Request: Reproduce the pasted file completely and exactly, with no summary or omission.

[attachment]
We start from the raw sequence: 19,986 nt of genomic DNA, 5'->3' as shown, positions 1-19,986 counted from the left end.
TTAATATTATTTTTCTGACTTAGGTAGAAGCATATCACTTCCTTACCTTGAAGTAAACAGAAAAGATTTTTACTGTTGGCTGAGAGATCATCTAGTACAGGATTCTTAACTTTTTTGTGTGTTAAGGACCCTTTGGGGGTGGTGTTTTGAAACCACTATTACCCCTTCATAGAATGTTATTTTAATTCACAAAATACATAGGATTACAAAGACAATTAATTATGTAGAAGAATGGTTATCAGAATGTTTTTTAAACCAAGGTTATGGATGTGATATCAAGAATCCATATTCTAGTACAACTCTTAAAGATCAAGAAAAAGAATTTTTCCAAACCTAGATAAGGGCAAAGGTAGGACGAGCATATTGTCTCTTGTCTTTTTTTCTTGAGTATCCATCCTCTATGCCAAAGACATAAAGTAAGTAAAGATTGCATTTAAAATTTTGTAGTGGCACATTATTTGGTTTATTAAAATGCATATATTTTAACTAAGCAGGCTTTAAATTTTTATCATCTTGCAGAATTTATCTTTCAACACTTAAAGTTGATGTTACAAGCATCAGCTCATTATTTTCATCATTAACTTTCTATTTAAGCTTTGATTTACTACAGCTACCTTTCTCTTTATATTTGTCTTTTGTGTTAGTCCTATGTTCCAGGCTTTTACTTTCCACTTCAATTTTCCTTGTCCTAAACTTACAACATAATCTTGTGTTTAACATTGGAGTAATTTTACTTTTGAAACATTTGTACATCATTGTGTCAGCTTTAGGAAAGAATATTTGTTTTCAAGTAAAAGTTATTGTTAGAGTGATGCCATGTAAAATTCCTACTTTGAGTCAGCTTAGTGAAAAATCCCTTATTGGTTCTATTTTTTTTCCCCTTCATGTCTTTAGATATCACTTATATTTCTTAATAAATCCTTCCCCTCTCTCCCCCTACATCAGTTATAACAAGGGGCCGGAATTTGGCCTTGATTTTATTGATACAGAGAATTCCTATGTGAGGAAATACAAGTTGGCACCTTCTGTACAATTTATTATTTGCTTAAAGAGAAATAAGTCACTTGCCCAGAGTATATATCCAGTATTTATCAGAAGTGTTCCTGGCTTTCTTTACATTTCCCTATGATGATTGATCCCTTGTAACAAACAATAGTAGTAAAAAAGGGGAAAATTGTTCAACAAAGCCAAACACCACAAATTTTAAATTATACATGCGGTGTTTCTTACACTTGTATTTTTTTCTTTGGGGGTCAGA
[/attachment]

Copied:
We start from the raw sequence: 19,986 nt of genomic DNA, 5'->3' as shown, positions 1-19,986 counted from the left end.
TTAATATTATTTTTCTGACTTAGGTAGAAGCATATCACTTCCTTACCTTGAAGTAAACAGAAAAGATTTTTACTGTTGGCTGAGAGATCATCTAGTACAGGATTCTTAACTTTTTTGTGTGTTAAGGACCCTTTGGGGGTGGTGTTTTGAAACCACTATTACCCCTTCATAGAATGTTATTTTAATTCACAAAATACATAGGATTACAAAGACAATTAATTATGTAGAAGAATGGTTATCAGAATGTTTTTTAAACCAAGGTTATGGATGTGATATCAAGAATCCATATTCTAGTACAACTCTTAAAGATCAAGAAAAAGAATTTTTCCAAACCTAGATAAGGGCAAAGGTAGGACGAGCATATTGTCTCTTGTCTTTTTTTCTTGAGTATCCATCCTCTATGCCAAAGACATAAAGTAAGTAAAGATTGCATTTAAAATTTTGTAGTGGCACATTATTTGGTTTATTAAAATGCATATATTTTAACTAAGCAGGCTTTAAATTTTTATCATCTTGCAGAATTTATCTTTCAACACTTAAAGTTGATGTTACAAGCATCAGCTCATTATTTTCATCATTAACTTTCTATTTAAGCTTTGATTTACTACAGCTACCTTTCTCTTTATATTTGTCTTTTGTGTTAGTCCTATGTTCCAGGCTTTTACTTTCCACTTCAATTTTCCTTGTCCTAAACTTACAACATAATCTTGTGTTTAACATTGGAGTAATTTTACTTTTGAAACATTTGTACATCATTGTGTCAGCTTTAGGAAAGAATATTTGTTTTCAAGTAAAAGTTATTGTTAGAGTGATGCCATGTAAAATTCCTACTTTGAGTCAGCTTAGTGAAAAATCCCTTATTGGTTCTATTTTTTTTCCCCTTCATGTCTTTAGATATCACTTATATTTCTTAATAAATCCTTCCCCTCTCTCCCCCTACATCAGTTATAACAAGGGGCCGGAATTTGGCCTTGATTTTATTGATACAGAGAATTCCTATGTGAGGAAATACAAGTTGGCACCTTCTGTACAATTTATTATTTGCTTAAAGAGAAATAAGTCACTTGCCCAGAGTATATATCCAGTATTTATCAGAAGTGTTCCTGGCTTTCTTTACATTTCCCTATGATGATTGATCCCTTGTAACAAACAATAGTAGTAAAAAAGGGGAAAATTGTTCAACAAAGCCAAACACCACAAATTTTAAATTATACATGCGGTGTTTCTTACACTTGTATTTTTTTCTTTGGGGGTCAGA